Differential role of insular cortex muscarinic and NMDA receptors in one-trial appetitive taste learning

Shauna L. Parkes, Vanesa De la Cruz, Federico Bermúdez-Rattoni, Etienne Coutureau, Guillaume Ferreira
Neurobiology of Learning and Memory. 2014-12-01; 116: 112-116
DOI: 10.1016/j.nlm.2014.09.008

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1. Neurobiol Learn Mem. 2014 Dec;116:112-6. doi: 10.1016/j.nlm.2014.09.008. Epub
2014 Oct 6.

Differential role of insular cortex muscarinic and NMDA receptors in one-trial
appetitive taste learning.

Parkes SL(1), De la Cruz V(2), Bermúdez-Rattoni F(2), Coutureau E(3), Ferreira
G(4).

Author information:
(1)INRA, Nutrition and Integrative Neurobiology, UMR 1286, 33076 Bordeaux,
France; CNRS, Institut de Neurosciences Cognitives et Intégratives d’Aquitaine,
UMR 5287, 33076 Bordeaux, France; Université de Bordeaux, 33076 Bordeaux, France.
(2)Departamento de Neurociencias, Instituto de Fisiología Celular, Universidad
Nacional Autónoma de México, 04510 México DF, Mexico.
(3)CNRS, Institut de Neurosciences Cognitives et Intégratives d’Aquitaine, UMR
5287, 33076 Bordeaux, France; Université de Bordeaux, 33076 Bordeaux, France.
(4)INRA, Nutrition and Integrative Neurobiology, UMR 1286, 33076 Bordeaux,
France; Université de Bordeaux, 33076 Bordeaux, France. Electronic address:
.

Our current understanding of the neurobiology of taste learning and memory has
been greatly facilitated by the use of a reliable behavioural model, conditioned
taste aversion (CTA). This model has revealed that the insular cortex (IC),
specifically muscarinic and N-methyl-d-aspartate (NMDA) receptor activation in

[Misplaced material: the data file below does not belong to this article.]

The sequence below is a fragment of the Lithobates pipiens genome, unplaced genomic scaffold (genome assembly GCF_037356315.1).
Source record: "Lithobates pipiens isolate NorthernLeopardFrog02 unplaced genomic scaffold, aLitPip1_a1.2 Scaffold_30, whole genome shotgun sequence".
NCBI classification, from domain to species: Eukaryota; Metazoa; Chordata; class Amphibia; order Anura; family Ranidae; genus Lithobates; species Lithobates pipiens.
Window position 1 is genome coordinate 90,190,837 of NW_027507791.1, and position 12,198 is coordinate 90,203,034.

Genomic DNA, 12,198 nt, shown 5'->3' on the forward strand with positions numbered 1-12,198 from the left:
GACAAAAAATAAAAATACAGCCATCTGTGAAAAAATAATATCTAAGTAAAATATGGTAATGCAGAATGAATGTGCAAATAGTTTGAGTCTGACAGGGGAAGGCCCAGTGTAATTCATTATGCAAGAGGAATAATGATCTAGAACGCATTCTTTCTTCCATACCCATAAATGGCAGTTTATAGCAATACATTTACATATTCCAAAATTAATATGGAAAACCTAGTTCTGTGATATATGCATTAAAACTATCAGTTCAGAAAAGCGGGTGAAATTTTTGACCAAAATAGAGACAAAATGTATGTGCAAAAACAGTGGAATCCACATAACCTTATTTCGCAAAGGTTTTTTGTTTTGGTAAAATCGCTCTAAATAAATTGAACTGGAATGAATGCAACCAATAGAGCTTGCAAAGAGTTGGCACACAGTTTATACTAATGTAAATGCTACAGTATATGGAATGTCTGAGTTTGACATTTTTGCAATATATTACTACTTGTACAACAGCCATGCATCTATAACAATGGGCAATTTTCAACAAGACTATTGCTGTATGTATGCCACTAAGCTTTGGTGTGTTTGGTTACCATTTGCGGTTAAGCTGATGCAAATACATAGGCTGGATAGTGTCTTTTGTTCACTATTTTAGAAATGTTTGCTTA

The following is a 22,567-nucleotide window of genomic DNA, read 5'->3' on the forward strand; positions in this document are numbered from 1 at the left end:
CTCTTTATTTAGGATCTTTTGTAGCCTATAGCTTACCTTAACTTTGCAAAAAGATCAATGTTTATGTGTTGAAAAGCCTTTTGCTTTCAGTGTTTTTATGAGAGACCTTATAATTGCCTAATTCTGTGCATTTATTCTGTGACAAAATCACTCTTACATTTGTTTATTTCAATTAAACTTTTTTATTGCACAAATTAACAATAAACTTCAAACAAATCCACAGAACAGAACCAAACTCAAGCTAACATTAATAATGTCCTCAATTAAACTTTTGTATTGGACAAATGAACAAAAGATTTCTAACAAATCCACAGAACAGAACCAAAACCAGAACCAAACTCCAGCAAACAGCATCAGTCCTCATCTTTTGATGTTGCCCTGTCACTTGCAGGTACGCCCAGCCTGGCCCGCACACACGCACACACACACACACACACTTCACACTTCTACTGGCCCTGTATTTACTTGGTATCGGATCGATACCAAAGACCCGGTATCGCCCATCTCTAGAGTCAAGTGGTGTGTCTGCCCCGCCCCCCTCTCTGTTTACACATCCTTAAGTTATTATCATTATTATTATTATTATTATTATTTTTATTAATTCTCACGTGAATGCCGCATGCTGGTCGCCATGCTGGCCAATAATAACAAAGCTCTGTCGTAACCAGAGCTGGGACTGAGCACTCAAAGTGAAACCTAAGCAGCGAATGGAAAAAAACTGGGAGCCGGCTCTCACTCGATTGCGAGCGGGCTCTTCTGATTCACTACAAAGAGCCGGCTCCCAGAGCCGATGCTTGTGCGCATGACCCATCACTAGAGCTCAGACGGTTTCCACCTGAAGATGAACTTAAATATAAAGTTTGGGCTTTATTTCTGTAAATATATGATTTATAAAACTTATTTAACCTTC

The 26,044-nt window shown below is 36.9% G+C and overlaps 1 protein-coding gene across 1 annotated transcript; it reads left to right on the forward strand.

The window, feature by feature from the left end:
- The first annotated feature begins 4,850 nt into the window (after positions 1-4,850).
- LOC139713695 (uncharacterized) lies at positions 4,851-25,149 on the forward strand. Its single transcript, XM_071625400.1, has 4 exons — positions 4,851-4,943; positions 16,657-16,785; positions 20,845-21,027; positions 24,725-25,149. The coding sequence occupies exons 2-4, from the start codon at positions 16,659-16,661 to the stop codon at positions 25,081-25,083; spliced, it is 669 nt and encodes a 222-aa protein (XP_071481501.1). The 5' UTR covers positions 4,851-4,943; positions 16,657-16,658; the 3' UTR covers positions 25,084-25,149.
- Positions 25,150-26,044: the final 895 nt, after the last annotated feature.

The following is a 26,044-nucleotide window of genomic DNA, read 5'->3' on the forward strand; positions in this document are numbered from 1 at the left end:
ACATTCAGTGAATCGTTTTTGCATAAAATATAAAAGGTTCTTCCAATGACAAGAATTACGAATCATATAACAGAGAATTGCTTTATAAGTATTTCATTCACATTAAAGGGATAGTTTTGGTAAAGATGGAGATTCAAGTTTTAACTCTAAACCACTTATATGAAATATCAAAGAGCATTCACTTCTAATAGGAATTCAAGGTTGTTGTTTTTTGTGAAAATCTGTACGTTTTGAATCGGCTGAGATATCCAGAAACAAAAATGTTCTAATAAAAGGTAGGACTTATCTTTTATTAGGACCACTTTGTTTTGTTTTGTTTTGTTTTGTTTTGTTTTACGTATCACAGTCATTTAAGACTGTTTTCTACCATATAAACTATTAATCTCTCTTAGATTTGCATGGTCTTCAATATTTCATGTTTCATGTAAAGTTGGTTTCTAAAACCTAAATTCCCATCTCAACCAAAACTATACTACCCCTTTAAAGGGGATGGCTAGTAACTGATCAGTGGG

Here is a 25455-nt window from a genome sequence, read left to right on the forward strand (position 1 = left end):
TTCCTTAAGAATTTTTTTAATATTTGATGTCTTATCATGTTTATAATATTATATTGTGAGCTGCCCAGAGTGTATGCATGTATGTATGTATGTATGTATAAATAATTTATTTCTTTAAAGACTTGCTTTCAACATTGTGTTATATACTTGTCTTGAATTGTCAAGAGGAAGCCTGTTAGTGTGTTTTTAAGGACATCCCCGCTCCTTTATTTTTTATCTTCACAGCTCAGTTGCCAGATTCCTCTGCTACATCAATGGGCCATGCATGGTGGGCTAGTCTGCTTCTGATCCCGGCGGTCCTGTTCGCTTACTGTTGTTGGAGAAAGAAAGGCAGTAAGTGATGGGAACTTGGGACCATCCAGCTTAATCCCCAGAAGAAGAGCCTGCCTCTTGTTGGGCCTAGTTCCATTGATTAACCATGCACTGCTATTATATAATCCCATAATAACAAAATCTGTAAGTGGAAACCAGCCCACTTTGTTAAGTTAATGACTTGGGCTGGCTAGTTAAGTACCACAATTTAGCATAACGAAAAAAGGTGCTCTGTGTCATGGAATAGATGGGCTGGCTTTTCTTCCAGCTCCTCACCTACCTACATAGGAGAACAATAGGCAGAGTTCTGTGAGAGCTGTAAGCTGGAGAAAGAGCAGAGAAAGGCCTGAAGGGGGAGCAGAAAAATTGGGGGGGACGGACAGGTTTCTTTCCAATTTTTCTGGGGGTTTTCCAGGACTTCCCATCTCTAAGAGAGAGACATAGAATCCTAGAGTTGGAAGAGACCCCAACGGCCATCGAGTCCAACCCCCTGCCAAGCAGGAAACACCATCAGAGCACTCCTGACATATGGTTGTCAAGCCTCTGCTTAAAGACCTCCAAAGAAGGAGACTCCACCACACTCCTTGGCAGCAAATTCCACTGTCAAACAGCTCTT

the IC, is critical for the formation of aversive taste memories. In contrast,
current models of appetitive taste learning are less adequate, relying on the use
of neophobic tastes (attenuation of neophobia) or on the integration of
appetitive and aversive taste memories (latent inhibition of CTA). While these
models have implicated IC muscarinic receptors, the involvement of NMDA receptors
in the IC remains unclear. Here, we examined the role of both muscarinic and NMDA
receptors in appetitive taste learning using a simple paradigm that is
independent of neophobic and aversive components. First, we demonstrated that a
single exposure to a novel taste, saccharin 0.1%, is sufficient to promote an
appetitive taste memory as revealed by an increase in saccharin consumption
during the second presentation. This increase was blocked by bilateral infusion
in the IC of the muscarinic receptor antagonist, scopolamine. In contrast,
infusion of the NMDA receptor antagonist, AP5, did not block appetitive taste
learning but did abolish CTA. Therefore, common and distinct molecular substrates
within the IC mediate appetitive versus aversive learning about the same taste.

Copyright © 2014 Elsevier Inc. All rights reserved.

DOI: 10.1016/j.nlm.2014.09.008
PMID: 25300672 [Indexed for MEDLINE]


Auteurs Bordeaux Neurocampus